Igor STRAVINSKY (1882-1971)
The Soldier’s Tale (L'histoire du soldat) 1918
Malcolm Sinclair (spoken parts: Narrator, The Soldier, The Devil)
LSO Chamber Ensemble/Roman Simovic (violin)
rec. live, 31 October 2015, Jerwood Hall, LSO St. Luke’s, London LSO LIVELSO5074 SACD [55:36]
Stravinsky’s The Soldier’s Tale is based on a Faustian yarn from Russian folklore and was created in collaboration with his friend the Swiss writer Charles-Ferdinand Ramuz. He and Stravinsky were both short of money owing to the disruptions of the 1914-18 war and Ramuz came up with the idea of an inexpensive piece intended to be “read, played and danced” by a small troupe of travelling performers, using a stage on a trestle so that it could be given even in smaller places with no theatre. It never worked out like that, in fact, and is familiar today mainly as a suite for chamber group. It was partly planned that way, though, with very little of the text to be spoken to musical accompaniment, such that the text and the music could be composed separately and the latter could have an independent afterlife. There is relatively little music in the whole work which is not also heard in the suite, which omits only three numbers from the eleven of the full score, but there is still something to be said for hearing the entire original work, with the full text playing its role in contributing to the planned artistic effect. At several points, Stravinsky’s brilliantly inventive score – as revolutionary in its way as The Rite of Spring of five years earlier - gains extra poignancy from being heard in its narrative context.
In choosing a recording of the full score, one key consideration should be the narrator. For home listening this is, after all, basically a play with incidental music. Some recordings have three different actors, one to narrate and two more to play the characters of the Soldier and the Devil, but it can also work well with a single story-teller, if it’s really well told. Here the actor Malcolm Sinclair is an asset. He has no hint of the grand thespian manner, yet undemonstratively compels attention from the outset. The rhyming couplets of the engaging English translation – here uncredited but sounding like the standard ones by Michael Flanders and Kitty Black - are convincingly delivered. Sinclair never sounds stilted; he characterises the soldier in demotic tones and the devil more suavely – both are persuasively voiced with no mannerisms. He also links rhythmically to the beat and tempo in the few moments when text and music overlap or are intercut, as in the very opening of the work, and especially in The Devil’s Song – which is spoken, not sung, to percussion accompaniment.
The London Symphony Orchestra has some remarkable musicians occupying its front desks these days (as in 2015 when this concert was given), and here are seven of them forming the LSO Chamber Ensemble, providing a superb account of this music, individually and collectively. What a band! To pick out a couple of the many highlights: Rachel Gough’s bassoon leading off in the lovely Pastorale, Philip Cobb’s virtuosity in the metrically tricky arabesques in the Royal March – you will hear why Cobb is such a great favourite with London’s Barbican audience - and of course Roman Simovic’s violin almost everywhere. Simovic manages to suggest the rustic fiddling manner needed for the solo role, without overdoing the folksy element. The SACD recording is near to ideal – these superb LSO players, liberated from the Barbican acoustic in which the LSO Live label usually traps them, are wonderfully well caught. The sound is so tactile and realistic that the cliché about being in the room with the listener for once holds true, though they are never too close or dry. The speaking voice too is well recorded and in scale, not breathily close but seemingly set on the platform with the instruments (just as was intended in 1918). This was the work of the great producer James Mallinson, the veteran who scooped numerous awards for his work over many years, and whose death was announced just as this was released. It is quite a tribute to his skill and sensitivity. There is also a good booklet note from Michael Jaffé, explaining the complex genesis and development of the piece.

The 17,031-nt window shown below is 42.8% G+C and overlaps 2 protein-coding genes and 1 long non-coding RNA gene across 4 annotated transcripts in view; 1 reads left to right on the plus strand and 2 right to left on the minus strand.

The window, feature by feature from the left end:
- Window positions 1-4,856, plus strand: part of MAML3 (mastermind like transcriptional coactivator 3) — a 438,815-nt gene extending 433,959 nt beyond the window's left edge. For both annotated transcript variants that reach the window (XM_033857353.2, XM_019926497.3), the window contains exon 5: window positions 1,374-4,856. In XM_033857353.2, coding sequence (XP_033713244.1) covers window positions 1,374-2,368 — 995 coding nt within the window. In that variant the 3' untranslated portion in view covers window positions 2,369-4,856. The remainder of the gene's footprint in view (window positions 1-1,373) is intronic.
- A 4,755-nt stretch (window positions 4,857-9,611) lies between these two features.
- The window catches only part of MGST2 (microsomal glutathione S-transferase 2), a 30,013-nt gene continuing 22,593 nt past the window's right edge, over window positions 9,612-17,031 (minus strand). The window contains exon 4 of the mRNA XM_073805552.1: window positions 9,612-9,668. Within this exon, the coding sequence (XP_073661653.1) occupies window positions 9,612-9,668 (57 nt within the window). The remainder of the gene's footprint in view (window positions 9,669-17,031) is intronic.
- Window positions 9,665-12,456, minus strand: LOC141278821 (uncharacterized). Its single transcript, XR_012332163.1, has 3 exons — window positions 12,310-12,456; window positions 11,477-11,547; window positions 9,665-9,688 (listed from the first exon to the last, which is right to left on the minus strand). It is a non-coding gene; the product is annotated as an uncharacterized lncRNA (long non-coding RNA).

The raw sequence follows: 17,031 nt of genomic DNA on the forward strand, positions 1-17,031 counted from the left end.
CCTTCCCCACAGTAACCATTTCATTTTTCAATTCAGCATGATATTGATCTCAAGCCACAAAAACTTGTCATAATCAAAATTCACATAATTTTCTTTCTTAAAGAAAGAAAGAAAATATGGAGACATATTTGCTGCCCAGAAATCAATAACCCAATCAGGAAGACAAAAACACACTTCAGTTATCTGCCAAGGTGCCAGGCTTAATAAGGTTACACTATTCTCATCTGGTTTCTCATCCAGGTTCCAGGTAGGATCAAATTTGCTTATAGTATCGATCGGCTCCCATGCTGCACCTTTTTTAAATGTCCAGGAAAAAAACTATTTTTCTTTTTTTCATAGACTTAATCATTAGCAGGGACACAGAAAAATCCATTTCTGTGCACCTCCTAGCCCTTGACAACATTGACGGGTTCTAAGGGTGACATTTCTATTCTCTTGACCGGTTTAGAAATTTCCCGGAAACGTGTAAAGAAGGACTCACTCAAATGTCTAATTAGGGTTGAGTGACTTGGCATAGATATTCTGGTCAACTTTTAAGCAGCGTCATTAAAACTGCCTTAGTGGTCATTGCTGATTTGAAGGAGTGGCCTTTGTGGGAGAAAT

BBC Radio 3 some years ago selected the very fine 1998 Naxos version with the Northern Chamber Orchestra as its “library choice” for a complete Soldier’s Tale. That has three actors who are more ‘theatrical’ in presentation and have greater prominence in the recorded mix. It’s a studio recording and if it thus has less of the feeling of a live performance. it too is superbly played, and remains an excellent choice. Furthermore, the disc has fifteen minutes more music, adding a lively account of Stravinsky’s attractive Dumbarton Oaks Concerto. There is also a recording from the Naïve Classique label in the original French with Gerard Depardieu, led by Shlomo Mintz, though I have not heard that. But the narration, playing and recording on this disc are not surpassed by any other version that I know. The final numbers, the Great Chorale and the Triumphal March of the Devil are, respectively, affecting and uproarious. A triumph indeed.
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